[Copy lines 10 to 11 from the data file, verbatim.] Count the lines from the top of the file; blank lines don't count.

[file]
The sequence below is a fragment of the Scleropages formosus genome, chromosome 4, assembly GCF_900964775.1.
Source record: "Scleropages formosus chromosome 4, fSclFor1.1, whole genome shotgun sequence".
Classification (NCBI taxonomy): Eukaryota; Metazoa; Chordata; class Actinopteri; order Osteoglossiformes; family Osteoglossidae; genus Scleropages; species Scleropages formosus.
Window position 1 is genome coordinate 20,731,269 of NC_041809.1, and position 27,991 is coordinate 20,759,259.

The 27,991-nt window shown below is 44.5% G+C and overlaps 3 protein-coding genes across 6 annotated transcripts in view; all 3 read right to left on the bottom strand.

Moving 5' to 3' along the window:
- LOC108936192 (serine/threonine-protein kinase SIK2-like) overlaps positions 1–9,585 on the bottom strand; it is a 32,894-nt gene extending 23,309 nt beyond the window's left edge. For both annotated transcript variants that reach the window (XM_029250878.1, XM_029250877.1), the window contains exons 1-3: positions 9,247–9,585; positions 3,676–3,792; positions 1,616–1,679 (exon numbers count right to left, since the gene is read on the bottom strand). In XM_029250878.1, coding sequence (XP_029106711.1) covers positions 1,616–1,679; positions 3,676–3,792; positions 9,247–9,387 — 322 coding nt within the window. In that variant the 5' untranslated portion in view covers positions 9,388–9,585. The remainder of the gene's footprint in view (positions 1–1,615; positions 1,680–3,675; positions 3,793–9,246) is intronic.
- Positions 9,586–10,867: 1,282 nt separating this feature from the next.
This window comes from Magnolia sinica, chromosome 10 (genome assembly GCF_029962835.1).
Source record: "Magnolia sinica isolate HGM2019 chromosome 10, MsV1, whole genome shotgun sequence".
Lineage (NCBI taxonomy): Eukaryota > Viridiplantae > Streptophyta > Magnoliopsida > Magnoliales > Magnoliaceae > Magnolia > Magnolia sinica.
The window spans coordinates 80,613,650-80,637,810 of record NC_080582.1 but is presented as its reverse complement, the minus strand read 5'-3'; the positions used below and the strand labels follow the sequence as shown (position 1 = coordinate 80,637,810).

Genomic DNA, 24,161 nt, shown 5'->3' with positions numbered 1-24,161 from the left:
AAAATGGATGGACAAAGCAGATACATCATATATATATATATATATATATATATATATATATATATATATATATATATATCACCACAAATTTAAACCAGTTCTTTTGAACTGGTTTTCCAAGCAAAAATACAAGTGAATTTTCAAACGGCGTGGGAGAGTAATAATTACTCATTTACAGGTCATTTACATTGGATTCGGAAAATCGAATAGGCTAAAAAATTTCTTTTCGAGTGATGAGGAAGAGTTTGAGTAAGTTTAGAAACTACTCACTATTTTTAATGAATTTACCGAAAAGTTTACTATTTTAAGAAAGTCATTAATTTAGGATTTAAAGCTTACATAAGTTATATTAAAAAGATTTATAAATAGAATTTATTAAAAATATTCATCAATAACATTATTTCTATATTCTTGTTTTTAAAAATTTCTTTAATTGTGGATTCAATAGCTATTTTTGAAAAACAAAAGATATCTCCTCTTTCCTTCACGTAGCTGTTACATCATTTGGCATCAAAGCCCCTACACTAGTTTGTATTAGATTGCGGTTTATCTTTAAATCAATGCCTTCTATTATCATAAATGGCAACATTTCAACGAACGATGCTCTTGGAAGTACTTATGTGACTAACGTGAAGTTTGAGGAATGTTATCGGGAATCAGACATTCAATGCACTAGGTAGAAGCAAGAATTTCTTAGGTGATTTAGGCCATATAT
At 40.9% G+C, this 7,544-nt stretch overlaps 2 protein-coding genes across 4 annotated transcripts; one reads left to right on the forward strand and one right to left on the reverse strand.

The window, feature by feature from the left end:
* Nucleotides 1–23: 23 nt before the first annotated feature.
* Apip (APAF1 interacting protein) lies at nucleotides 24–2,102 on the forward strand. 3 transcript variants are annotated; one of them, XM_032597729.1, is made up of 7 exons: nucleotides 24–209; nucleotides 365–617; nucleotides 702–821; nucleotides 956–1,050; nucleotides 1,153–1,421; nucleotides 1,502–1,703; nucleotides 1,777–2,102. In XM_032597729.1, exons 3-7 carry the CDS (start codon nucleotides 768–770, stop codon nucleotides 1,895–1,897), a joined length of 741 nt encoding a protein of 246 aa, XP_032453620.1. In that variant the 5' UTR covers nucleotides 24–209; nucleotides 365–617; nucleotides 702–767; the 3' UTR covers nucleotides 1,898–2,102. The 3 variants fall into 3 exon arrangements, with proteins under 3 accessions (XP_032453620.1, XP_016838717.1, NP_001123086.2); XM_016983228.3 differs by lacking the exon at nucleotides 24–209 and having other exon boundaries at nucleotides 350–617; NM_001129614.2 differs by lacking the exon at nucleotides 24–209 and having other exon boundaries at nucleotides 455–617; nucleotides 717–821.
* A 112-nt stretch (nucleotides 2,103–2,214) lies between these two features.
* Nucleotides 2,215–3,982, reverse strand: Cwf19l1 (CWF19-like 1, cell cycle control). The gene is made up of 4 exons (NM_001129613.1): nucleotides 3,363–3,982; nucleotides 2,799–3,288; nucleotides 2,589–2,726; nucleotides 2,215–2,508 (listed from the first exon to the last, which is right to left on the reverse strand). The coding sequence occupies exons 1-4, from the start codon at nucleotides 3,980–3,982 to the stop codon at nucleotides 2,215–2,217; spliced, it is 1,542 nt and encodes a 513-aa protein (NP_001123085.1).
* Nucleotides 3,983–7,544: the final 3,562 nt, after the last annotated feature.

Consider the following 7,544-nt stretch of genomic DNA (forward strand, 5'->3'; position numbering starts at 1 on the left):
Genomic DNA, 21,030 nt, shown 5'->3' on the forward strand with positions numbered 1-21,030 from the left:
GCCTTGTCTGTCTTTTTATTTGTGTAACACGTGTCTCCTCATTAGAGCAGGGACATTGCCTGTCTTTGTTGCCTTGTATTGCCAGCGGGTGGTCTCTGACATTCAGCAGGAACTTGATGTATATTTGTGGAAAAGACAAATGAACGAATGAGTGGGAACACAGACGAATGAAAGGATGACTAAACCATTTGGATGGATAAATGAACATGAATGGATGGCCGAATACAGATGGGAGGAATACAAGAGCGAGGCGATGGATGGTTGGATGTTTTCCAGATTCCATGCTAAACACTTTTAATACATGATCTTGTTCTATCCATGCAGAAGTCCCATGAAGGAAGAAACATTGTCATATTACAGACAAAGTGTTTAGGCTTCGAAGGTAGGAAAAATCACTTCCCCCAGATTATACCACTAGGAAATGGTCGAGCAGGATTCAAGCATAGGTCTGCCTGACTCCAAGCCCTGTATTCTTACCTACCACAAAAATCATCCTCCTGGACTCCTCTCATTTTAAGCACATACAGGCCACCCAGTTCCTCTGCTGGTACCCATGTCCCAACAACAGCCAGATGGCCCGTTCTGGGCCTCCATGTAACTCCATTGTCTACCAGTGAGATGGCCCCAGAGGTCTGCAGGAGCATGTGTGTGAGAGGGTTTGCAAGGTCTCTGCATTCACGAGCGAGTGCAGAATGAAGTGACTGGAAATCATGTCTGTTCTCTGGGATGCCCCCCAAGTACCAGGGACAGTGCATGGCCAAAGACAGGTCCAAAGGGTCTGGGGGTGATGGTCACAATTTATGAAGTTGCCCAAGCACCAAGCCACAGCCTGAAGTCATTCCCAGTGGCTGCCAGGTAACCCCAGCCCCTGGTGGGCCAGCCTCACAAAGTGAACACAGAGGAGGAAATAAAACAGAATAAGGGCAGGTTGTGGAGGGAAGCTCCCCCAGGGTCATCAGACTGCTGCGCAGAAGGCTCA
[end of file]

Source record: "Magnolia sinica isolate HGM2019 chromosome 10, MsV1, whole genome shotgun sequence".
Lineage (NCBI taxonomy): Eukaryota > Viridiplantae > Streptophyta > Magnoliopsida > Magnoliales > Magnoliaceae > Magnolia > Magnolia sinica.